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In "Operation Cookie Monster," FBI took down international marketplace that sold millions of stolen identities

Washington — A sophisticated cybercrime marketplace that sold the "digital fingerprints" of breached computer systems was toppled on Tuesday after more than 100 alleged users were arrested in a coordinated international seizure operation, the Justice Department and FBI announced Wednesday. 

Genesis Market — a darknet site that sold data containing login credentials for bank accounts, social media passwords and IP addresses from identity theft and data breach victims — sold 80 million sets of identifying information from more than 1.5 compromised million computers, according to investigators. 

Dubbed "Operation Cookie Monster" — a nod to the identifying data known as "cookies" collected on individual computers — the international law enforcement action spearheaded by the FBI and European partners resulted in the arrest of nearly 120 suspected users of the illegal exchange and the seizure of Genesis' domain. In all, 15 countries including the United Kingdom and Australia joined the operation.

Some suspects were arrested in the United States, according to senior law enforcement officials, and the investigation is ongoing.

In the more than five years since its inception, Genesis acted as one of the most prolific initial access brokers of stolen information, allegedly selling data that was later used by ransomware attackers to gain access to computer networks in the U.S. and around the world. The stolen data that the marketplace advertised for sale included credentials related to the financial sector, critical infrastructure and all levels of government, the Justice Department said.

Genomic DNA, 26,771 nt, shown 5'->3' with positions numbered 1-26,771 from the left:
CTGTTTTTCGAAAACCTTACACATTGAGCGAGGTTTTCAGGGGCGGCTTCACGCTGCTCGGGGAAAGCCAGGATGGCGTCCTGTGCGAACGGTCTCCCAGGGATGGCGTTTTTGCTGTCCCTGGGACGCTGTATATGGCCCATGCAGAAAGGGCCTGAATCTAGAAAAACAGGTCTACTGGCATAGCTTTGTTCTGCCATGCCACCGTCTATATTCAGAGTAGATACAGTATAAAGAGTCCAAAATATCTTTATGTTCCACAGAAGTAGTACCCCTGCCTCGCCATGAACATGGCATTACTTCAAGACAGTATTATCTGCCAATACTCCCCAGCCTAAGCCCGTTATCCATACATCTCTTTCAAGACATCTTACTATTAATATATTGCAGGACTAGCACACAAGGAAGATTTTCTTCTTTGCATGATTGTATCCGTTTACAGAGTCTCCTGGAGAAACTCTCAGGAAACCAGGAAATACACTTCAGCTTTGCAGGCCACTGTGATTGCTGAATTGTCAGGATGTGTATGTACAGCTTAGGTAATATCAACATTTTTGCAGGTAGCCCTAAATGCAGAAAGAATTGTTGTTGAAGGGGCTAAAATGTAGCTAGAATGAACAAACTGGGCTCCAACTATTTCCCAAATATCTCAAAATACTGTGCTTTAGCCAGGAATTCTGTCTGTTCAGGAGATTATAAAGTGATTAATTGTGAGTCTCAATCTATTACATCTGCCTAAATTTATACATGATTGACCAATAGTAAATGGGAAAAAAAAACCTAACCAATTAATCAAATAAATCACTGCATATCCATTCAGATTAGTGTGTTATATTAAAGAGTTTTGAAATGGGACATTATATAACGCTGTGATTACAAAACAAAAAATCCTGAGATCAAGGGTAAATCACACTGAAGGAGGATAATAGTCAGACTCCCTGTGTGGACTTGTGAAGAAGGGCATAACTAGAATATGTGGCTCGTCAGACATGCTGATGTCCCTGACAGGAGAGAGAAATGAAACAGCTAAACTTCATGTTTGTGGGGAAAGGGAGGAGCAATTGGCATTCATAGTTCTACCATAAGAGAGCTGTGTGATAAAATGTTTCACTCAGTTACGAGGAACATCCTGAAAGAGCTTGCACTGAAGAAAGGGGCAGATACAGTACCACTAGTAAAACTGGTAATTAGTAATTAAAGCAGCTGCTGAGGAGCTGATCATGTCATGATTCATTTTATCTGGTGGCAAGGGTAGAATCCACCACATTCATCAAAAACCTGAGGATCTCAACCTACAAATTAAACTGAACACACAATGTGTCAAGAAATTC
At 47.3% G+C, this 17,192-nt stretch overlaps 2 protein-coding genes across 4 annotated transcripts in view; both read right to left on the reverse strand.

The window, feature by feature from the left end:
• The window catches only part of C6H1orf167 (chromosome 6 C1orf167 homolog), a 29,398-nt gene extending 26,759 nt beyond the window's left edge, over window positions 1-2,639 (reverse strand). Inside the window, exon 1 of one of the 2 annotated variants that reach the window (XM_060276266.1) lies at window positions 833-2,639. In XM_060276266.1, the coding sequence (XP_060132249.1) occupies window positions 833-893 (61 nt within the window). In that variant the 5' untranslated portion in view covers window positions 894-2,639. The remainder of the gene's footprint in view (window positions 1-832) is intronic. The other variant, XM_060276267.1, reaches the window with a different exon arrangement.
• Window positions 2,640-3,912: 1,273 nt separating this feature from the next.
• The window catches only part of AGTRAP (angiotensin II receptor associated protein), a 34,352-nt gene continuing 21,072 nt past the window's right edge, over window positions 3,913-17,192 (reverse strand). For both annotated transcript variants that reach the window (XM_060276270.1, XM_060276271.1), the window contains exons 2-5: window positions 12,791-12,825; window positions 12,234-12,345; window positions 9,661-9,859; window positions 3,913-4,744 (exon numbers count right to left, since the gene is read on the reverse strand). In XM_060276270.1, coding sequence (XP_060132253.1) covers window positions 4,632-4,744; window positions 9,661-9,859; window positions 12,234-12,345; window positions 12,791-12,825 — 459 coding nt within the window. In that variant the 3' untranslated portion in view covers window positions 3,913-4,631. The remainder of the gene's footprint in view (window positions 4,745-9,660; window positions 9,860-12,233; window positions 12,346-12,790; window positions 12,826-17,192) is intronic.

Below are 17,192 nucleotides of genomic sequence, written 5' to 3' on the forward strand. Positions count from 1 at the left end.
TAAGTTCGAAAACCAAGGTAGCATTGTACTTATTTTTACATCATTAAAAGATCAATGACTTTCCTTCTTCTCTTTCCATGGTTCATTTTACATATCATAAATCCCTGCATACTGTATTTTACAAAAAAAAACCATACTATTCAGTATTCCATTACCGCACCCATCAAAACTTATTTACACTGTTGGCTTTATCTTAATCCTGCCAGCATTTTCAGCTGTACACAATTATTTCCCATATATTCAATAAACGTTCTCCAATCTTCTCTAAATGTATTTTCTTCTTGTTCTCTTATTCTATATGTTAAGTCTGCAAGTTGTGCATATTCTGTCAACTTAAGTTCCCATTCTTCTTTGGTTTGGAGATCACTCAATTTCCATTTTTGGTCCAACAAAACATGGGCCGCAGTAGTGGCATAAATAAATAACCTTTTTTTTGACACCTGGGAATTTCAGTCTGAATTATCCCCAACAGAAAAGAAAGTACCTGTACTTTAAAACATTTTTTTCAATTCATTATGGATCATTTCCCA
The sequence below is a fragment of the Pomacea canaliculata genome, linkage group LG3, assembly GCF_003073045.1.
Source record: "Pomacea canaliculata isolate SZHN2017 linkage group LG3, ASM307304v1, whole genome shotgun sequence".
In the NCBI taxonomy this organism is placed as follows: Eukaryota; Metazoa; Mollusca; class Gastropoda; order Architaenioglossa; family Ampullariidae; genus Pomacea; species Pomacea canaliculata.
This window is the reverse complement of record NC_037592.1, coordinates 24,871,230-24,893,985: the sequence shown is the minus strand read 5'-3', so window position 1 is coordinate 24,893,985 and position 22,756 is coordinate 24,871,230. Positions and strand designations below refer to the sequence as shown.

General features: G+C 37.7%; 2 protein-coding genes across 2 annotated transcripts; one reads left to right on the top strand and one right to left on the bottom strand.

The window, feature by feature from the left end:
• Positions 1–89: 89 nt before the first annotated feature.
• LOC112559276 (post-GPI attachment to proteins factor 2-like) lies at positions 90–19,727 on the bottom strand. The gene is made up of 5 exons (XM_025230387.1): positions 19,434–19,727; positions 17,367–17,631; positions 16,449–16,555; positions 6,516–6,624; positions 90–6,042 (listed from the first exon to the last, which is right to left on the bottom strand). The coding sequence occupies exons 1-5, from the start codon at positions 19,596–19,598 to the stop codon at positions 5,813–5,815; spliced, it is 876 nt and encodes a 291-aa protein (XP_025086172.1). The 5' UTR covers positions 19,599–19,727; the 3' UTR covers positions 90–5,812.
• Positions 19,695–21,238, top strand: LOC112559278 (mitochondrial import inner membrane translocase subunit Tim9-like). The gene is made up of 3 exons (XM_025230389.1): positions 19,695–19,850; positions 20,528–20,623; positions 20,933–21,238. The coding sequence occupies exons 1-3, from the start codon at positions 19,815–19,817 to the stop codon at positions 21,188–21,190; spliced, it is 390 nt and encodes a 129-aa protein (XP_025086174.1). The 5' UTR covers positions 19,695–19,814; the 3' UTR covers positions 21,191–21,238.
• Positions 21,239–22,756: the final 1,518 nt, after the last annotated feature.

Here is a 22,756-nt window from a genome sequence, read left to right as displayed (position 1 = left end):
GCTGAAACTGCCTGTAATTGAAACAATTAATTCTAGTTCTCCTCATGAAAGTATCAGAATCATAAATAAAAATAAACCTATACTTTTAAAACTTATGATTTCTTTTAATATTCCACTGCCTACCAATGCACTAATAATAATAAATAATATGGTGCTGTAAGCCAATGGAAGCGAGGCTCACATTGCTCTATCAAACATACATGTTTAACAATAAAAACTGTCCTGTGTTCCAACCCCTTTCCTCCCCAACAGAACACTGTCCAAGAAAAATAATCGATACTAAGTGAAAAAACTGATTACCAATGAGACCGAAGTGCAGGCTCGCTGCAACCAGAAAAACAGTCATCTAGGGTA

Users in nearly every country in the world could essentially shop online for the type of personal information they wanted to buy. Genesis' website made it easy to search, based on location or account type. Operating on an invitation-only status, senior law enforcement officials said Genesis sold bots that essentially acted as a "subscription" service to access compromised systems, at times updating the log-in credentials as victims changed their passwords. This ensured continued access to the targeted systems. 

"We aren't just going after administrators or taking the sight down. We are going after the users," the officials said in announcing the Gensis takedown.  

The Genesis seizure is the latest in recent operations by U.S. investigators and their partners across the globe to target bad actors on the internet. Last month, the FBI arrested the founder of BreachForums, one of the world's largest exchanges for cybercriminals to buy, sell, and trade hacked or stolen data, including bank accounts and special security numbers. And in January, the FBI and international law enforcement partners toppled a ransomware group after more than a year of spying on the cybercriminals from inside the network. The criminal enterprise, known as Hive, targeted more than 1,500 institutions in over 80 countries since June 2021, amassing over $100 million from its victims. 

 "Our seizure of Genesis Market should serve as a warning to cybercriminals who operate or use these criminal marketplaces: the Justice Department and our international partners will shut down your illegal activities, find you, and bring you to justice," Attorney General Merrick Garland said in a written statement Wednesday. 

Federal investigators advise potential victims of Gensis' sale of personal data to visit, a free service that determines whether their information was compromised in the scheme and, if necessary, changes their login credentials.

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